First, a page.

ZURICH (Reuters) - A long-awaited turnaround in UBS’s wealth management business helped Switzerland’s biggest bank deliver its second-best start to a year since the financial crisis.
Rising interest rates, a booming stock market and improved investor sentiment boosted the group’s U.S. business, while improving Asian markets saw clients there begin taking more risks after a slowdown in late 2015 blunted trading appetite.
The world’s largest wealth manager said on Friday net profit for the first three months of 2017 jumped 79 percent to 1.3 billion Swiss francs ($1.31 billion), beating the highest forecast in a Reuters poll.
Shares were seen opening 3.5 percent higher in Swiss premarket indications by bank Julius Baer.
“The key highlight is a great recovery in the most important Wealth Management unit with an impressive net new asset growth rate,” Baader Helvea analyst Tomasz Grzelak said in a note, reiterating a “buy” rating on the bank’s stock.
“We think that this well-needed development will significantly lower investor concerns about the key UBS growth engine.”
Net new money, an important indicator for future revenue in private banking, came in at 18.6 billion francs at UBS Wealth Management -- a 7.6 percent rise far ahead of the bank’s 3 - 5 percent growth target -- and $1.9 billion at Wealth Management Americas.
UBS had said it hoped optimism surrounding new U.S. President Donald Trump’s proposed policies would boost its core wealth management business.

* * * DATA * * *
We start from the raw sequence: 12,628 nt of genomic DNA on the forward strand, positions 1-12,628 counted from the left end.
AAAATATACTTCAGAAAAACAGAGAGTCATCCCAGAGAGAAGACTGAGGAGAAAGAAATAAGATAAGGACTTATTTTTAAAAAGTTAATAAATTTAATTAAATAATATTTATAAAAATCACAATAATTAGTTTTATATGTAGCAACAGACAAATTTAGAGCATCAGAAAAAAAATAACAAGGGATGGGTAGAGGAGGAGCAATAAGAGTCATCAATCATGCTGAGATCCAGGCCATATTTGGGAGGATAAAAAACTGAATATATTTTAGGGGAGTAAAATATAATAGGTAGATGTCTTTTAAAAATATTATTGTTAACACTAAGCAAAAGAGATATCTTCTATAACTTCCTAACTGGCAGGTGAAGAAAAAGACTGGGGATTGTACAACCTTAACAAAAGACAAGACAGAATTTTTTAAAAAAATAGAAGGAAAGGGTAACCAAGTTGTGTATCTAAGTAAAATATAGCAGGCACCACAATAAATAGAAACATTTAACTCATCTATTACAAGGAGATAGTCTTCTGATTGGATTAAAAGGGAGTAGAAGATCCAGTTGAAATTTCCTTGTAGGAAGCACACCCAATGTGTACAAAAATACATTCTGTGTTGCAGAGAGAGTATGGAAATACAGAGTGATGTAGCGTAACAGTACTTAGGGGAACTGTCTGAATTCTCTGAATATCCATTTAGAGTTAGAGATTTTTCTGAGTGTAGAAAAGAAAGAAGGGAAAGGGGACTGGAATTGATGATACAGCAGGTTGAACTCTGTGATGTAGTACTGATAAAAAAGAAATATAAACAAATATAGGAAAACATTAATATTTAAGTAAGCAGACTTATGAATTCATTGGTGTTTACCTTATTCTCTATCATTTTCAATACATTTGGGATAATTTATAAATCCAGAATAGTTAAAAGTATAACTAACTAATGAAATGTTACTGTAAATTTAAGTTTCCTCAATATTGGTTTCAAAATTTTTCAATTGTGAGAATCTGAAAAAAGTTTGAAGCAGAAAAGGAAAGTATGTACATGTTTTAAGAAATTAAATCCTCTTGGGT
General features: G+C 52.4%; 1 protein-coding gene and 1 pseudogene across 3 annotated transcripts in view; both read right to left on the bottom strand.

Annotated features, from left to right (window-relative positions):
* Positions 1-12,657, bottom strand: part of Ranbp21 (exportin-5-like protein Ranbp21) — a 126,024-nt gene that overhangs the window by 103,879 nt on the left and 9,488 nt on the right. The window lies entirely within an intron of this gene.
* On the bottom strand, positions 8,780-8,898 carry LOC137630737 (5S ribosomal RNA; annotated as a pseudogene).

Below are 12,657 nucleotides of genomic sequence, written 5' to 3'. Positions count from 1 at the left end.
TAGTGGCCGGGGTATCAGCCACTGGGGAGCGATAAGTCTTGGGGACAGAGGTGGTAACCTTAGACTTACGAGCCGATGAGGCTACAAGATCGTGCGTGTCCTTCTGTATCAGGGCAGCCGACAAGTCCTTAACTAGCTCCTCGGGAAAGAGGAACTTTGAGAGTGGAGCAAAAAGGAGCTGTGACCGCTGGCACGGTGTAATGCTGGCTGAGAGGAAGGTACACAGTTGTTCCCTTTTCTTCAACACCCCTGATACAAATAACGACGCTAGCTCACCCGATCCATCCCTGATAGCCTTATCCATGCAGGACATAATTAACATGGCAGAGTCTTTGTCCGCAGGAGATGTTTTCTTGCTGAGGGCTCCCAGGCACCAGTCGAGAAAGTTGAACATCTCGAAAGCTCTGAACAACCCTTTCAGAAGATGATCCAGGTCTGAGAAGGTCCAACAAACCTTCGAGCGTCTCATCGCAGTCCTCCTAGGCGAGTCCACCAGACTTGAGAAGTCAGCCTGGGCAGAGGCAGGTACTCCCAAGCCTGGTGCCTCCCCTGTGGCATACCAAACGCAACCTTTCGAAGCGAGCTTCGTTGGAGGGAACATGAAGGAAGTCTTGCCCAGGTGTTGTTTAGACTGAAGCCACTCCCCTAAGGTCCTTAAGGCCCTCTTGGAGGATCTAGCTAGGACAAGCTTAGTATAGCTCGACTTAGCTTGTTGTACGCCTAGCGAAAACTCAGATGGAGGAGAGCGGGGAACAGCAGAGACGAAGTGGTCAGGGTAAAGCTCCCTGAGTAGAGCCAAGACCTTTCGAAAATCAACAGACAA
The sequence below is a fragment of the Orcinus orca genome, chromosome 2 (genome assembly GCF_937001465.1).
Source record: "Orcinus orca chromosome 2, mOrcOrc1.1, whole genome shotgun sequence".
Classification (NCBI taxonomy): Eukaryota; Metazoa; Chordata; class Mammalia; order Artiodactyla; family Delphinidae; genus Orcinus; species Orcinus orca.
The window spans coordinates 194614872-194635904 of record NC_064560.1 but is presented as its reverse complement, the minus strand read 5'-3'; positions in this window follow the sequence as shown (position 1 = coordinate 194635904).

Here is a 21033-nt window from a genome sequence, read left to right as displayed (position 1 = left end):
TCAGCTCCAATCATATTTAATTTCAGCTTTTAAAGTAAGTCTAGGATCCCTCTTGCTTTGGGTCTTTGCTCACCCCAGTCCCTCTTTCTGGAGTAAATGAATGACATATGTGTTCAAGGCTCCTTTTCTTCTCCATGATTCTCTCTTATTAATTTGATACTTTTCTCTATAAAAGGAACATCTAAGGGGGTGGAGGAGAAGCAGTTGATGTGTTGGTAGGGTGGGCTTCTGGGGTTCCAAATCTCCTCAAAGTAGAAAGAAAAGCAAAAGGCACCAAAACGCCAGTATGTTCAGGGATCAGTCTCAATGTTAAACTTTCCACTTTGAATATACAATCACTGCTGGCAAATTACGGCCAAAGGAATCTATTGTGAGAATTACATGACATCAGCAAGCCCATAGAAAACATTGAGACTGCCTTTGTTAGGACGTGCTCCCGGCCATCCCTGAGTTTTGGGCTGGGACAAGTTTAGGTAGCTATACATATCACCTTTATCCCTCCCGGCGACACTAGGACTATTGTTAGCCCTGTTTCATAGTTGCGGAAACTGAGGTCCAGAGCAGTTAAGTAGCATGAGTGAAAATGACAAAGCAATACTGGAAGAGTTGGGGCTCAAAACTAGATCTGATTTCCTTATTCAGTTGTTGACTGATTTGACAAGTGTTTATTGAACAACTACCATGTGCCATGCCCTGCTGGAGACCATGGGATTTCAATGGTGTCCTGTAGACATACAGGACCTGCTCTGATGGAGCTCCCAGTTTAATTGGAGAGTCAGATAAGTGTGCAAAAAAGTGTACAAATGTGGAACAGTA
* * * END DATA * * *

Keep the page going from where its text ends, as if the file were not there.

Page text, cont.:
That optimism -- communicated just seven days after Trump took office in January -- translated into a 10 percent rise in transaction-based income for Wealth Management Americas, even as the unit’s gross margin dipped compared to the previous quarter.
At its wealth management unit outside North America -- traditionally more profitable but facing greater pressure from negative and low interest rates -- a rebound in trading generated record revenues and profit before tax in Asia Pacific.
Gross margins in wealth management rose quarter-on-quarter for the first time in two years, a metric analysts had been looking to as an important sign of an anticipated rebound.
Meanwhile UBS’s common equity Tier 1 (CET1) ratio, a closely watched measure of balance sheet strength which the bank uses as a benchmark for its dividend, rose to 14.1 percent from 13.8 percent at the end of 2016.
This moved it further ahead of Credit Suisse, which expects a CET1 ratio of around 13.4 percent even after it completes a 4 billion franc rights issue.
UBS’s CET1 leverage ratio also edged up slightly to 3.55 percent, ahead of the 3.5 percent required by Swiss regulators by 2020.
The bank confirmed its target of cutting costs by 2.1 billion Swiss francs by the end of 2017 versus 2013, saying it had saved 1.7 billion francs by the end of the first quarter.
($1 = 0.9947 Swiss francs)
Editing by Michael Shields and Alexander Smith